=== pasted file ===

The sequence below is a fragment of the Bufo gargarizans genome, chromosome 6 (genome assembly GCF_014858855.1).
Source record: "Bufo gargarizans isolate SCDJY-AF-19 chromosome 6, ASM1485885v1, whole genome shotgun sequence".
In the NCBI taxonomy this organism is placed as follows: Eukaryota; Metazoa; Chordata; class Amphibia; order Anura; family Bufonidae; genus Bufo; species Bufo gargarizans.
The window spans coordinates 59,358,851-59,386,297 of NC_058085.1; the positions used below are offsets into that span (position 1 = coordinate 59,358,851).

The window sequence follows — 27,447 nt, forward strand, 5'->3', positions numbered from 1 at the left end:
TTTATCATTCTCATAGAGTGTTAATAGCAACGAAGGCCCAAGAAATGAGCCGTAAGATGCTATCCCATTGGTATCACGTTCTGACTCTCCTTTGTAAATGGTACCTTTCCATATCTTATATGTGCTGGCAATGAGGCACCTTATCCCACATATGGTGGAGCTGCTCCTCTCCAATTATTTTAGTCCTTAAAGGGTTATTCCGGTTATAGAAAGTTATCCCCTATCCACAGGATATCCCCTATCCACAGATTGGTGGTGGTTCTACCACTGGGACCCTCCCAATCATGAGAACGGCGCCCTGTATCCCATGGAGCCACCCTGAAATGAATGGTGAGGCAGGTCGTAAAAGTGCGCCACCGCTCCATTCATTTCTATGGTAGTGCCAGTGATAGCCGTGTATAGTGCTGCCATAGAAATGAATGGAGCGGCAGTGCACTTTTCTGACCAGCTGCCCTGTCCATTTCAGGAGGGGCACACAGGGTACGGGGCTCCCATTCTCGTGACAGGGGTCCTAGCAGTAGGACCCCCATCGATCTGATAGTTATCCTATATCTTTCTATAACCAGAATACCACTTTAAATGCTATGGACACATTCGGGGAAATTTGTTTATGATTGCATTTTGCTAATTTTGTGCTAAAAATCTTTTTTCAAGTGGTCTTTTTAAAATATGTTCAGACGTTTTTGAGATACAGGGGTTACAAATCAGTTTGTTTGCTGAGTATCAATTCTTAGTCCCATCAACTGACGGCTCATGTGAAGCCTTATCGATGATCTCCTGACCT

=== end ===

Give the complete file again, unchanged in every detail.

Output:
The sequence below is a fragment of the Bufo gargarizans genome, chromosome 6 (genome assembly GCF_014858855.1).
Source record: "Bufo gargarizans isolate SCDJY-AF-19 chromosome 6, ASM1485885v1, whole genome shotgun sequence".
In the NCBI taxonomy this organism is placed as follows: Eukaryota; Metazoa; Chordata; class Amphibia; order Anura; family Bufonidae; genus Bufo; species Bufo gargarizans.
The window spans coordinates 59,358,851-59,386,297 of NC_058085.1; the positions used below are offsets into that span (position 1 = coordinate 59,358,851).

The window sequence follows — 27,447 nt, forward strand, 5'->3', positions numbered from 1 at the left end:
TTTATCATTCTCATAGAGTGTTAATAGCAACGAAGGCCCAAGAAATGAGCCGTAAGATGCTATCCCATTGGTATCACGTTCTGACTCTCCTTTGTAAATGGTACCTTTCCATATCTTATATGTGCTGGCAATGAGGCACCTTATCCCACATATGGTGGAGCTGCTCCTCTCCAATTATTTTAGTCCTTAAAGGGTTATTCCGGTTATAGAAAGTTATCCCCTATCCACAGGATATCCCCTATCCACAGATTGGTGGTGGTTCTACCACTGGGACCCTCCCAATCATGAGAACGGCGCCCTGTATCCCATGGAGCCACCCTGAAATGAATGGTGAGGCAGGTCGTAAAAGTGCGCCACCGCTCCATTCATTTCTATGGTAGTGCCAGTGATAGCCGTGTATAGTGCTGCCATAGAAATGAATGGAGCGGCAGTGCACTTTTCTGACCAGCTGCCCTGTCCATTTCAGGAGGGGCACACAGGGTACGGGGCTCCCATTCTCGTGACAGGGGTCCTAGCAGTAGGACCCCCATCGATCTGATAGTTATCCTATATCTTTCTATAACCAGAATACCACTTTAAATGCTATGGACACATTCGGGGAAATTTGTTTATGATTGCATTTTGCTAATTTTGTGCTAAAAATCTTTTTTCAAGTGGTCTTTTTAAAATATGTTCAGACGTTTTTGAGATACAGGGGTTACAAATCAGTTTGTTTGCTGAGTATCAATTCTTAGTCCCATCAACTGACGGCTCATGTGAAGCCTTATCGATGATCTCCTGACCT